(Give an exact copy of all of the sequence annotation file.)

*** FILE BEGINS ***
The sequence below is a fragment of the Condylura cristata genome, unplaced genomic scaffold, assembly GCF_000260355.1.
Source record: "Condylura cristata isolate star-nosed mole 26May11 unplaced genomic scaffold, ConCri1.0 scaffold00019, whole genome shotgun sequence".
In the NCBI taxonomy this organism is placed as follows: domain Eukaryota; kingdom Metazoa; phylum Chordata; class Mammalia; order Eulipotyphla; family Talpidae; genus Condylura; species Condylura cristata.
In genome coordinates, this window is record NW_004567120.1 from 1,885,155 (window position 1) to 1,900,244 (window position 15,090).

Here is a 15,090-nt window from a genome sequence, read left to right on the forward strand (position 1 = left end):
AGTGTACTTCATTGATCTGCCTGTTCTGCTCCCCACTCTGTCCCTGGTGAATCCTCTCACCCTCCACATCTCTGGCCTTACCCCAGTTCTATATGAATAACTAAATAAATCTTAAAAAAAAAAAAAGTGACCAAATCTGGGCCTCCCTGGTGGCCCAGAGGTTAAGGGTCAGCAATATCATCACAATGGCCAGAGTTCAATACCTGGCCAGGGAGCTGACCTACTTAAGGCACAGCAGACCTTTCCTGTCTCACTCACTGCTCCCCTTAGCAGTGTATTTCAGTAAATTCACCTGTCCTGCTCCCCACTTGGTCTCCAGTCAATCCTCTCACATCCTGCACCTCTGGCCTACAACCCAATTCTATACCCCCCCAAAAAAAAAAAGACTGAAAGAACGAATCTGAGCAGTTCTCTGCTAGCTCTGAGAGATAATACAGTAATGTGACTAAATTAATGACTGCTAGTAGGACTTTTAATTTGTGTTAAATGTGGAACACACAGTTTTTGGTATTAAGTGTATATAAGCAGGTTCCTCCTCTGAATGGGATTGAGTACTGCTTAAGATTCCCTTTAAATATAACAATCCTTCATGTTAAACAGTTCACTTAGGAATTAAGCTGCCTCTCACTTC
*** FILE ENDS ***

The sequence below is a fragment of the Condylura cristata genome, unplaced genomic scaffold, assembly GCF_000260355.1.
Source record: "Condylura cristata isolate star-nosed mole 26May11 unplaced genomic scaffold, ConCri1.0 scaffold00019, whole genome shotgun sequence".
In the NCBI taxonomy this organism is placed as follows: domain Eukaryota; kingdom Metazoa; phylum Chordata; class Mammalia; order Eulipotyphla; family Talpidae; genus Condylura; species Condylura cristata.
In genome coordinates, this window is record NW_004567120.1 from 1,885,155 (window position 1) to 1,900,244 (window position 15,090).

Here is a 15,090-nt window from a genome sequence, read left to right on the forward strand (position 1 = left end):
AGTGTACTTCATTGATCTGCCTGTTCTGCTCCCCACTCTGTCCCTGGTGAATCCTCTCACCCTCCACATCTCTGGCCTTACCCCAGTTCTATATGAATAACTAAATAAATCTTAAAAAAAAAAAAAGTGACCAAATCTGGGCCTCCCTGGTGGCCCAGAGGTTAAGGGTCAGCAATATCATCACAATGGCCAGAGTTCAATACCTGGCCAGGGAGCTGACCTACTTAAGGCACAGCAGACCTTTCCTGTCTCACTCACTGCTCCCCTTAGCAGTGTATTTCAGTAAATTCACCTGTCCTGCTCCCCACTTGGTCTCCAGTCAATCCTCTCACATCCTGCACCTCTGGCCTACAACCCAATTCTATACCCCCCCAAAAAAAAAAAGACTGAAAGAACGAATCTGAGCAGTTCTCTGCTAGCTCTGAGAGATAATACAGTAATGTGACTAAATTAATGACTGCTAGTAGGACTTTTAATTTGTGTTAAATGTGGAACACACAGTTTTTGGTATTAAGTGTATATAAGCAGGTTCCTCCTCTGAATGGGATTGAGTACTGCTTAAGATTCCCTTTAAATATAACAATCCTTCATGTTAAACAGTTCACTTAGGAATTAAGCTGCCTCTCACTTC